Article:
Co-defendant Eli Ocasio made a statement to police in which he admitted that defendant, his mother, drove him, Gary Fernandez, and Orlando Fernandez to Scott Gasperson's home on the night of 11 July 1990. The three men entered the home, restrained Mr. Gasperson and Ms. Aragona with duct tape, and stole items from the home. The victims were then loaded into Ms. Aragona's Chevrolet Blazer and transported by Gary Fernandez to Lot 41, Pelletier Mobile Home Park. Defendant drove Eli Ocasio and Orlando Fernandez back to the trailer. Gary Fernandez instructed Eli to watch the victims in a bedroom in the trailer; defendant was also present with Eli and the victims. Gary Fernandez left with Scott Gasperson, returned without him, and told Eli that Mr. Gasperson was dead. The following morning Gary attempted to return Ms. Aragona to her residence, but saw police outside and did not stop. Gary returned to the trailer without Ms. Aragona. All of the co-defendants left later that night for Miami, Florida. On the way, at a location near where Ms. Aragona's remains were later found, Gary stopped his car and ran into the woods. Eli heard a gunshot. Gary returned to the car carrying some blankets. When Eli noticed blood on the blankets, Gary directed him to throw them out of the car.

    At the sentencing hearing, the State introduced arrest warrants and release orders showing that defendant had been charged with multiple drug offenses in March 1990. When the instant crimes occurred, defendant was out of jail under bond for the March charges.

    Defendant's daughter, Janette Ocasio, testified that on 4 July 1990 defendant approached her about driving to a location and dropping off defendant, Gary, and Orlando Fernandez. She refused to do so. On the day of the murders, defendant, Gary, and Orlando Fernandez picked her up from work and went to a storage bin. Defendant told Janette that defendant, Gary, Orlando, and Eli were going to Miami because they had committed a robbery and were worried someone had seen them. Several days later Janette and defendant spoke by telephone; defendant wanted to know if anything was going on in Jacksonville and if anybody was looking for them.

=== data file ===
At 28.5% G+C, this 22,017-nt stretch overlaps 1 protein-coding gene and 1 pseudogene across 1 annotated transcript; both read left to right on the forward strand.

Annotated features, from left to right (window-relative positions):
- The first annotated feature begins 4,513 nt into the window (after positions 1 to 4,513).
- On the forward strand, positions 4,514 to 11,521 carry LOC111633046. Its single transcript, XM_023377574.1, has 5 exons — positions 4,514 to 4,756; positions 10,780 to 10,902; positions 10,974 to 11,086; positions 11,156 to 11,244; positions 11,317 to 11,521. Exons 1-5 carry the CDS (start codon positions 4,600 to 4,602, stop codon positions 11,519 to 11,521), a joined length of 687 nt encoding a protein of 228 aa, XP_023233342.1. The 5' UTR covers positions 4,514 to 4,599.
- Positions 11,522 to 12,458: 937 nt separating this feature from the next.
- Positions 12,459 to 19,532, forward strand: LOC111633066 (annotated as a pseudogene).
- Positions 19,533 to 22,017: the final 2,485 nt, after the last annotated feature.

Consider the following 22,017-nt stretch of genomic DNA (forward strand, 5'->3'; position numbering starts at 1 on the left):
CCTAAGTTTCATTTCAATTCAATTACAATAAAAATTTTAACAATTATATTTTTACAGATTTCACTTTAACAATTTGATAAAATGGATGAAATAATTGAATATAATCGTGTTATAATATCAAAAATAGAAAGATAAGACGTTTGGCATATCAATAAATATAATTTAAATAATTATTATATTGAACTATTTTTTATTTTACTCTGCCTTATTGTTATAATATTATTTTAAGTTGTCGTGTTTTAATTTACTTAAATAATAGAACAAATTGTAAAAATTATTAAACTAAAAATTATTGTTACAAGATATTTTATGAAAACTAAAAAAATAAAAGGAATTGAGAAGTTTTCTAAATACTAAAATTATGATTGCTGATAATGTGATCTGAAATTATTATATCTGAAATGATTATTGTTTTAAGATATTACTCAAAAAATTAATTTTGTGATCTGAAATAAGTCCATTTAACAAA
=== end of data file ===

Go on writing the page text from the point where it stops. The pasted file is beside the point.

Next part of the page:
Defendant testified on her own behalf. She gave detailed testimony concerning the crime. She acknowledged that she had driven Gary, Orlando, and Eli to Mr. Gasperson's residence on 11 July 1990. She was aware that Gary planned to break into Mr. Gasperson's pawn shop and believed the purpose of the trip to Mr. Gasperson's residence was to obtain information about the pawn shop. Gary Fernandez told defendant that the proceeds from the pawn shop robbery were necessary to pay lawyers' fees for the drug charges, and that they would go to prison on the drug charges if they could not pay their lawyers. Defendant saw Gary leading the bound victims out of the house, but when she asked him what he was doing, he told her not to ask questions. Gary drove the victims to the trailer; defendant followed with Eli in her own car.

    Defendant went on to explain that she was in the trailer with Eli and the victims. Gary and Orlando were gone for some period of time during the night and Eli watched the victims; defendant had no interaction with the victims. She did not let them go because she and Gary needed the money to pay their attorney and she believed Gary would not harm the victims. Early the next morning, defendant drove Gary to the pawn shop. Gary entered the store briefly, returned to the car, and waited to see if police would come. Defendant and Gary then returned to the trailer. Gary left again with Mr. Gasperson in Mr. Gasperson's car. Defendant believed that Mr. Gasperson was going to open the pawn shop safe and then Gary would let Mr. Gasperson and Ms. Aragona go. She was too nervous to stay at the trailer, so she drove back by the pawn shop as Gary and Orlando were leaving. Gary threw a bag of jewelry into defendant's car, placed Mr. Gasperson in the back seat of Mr. Gasperson's car, and beckoned defendant to follow him. Defendant followed him until he waved her on and turned down a dirt road. Defendant was lost and continued to drive slowly down the paved road. She saw Gary and Orlando running towards her, so she backed up and picked them up. Gary told her that they had left Mr. Gasperson tied up in the woods with his car and that someone would soon find him because the car was visible from the road. Defendant believed the victim was unhurt.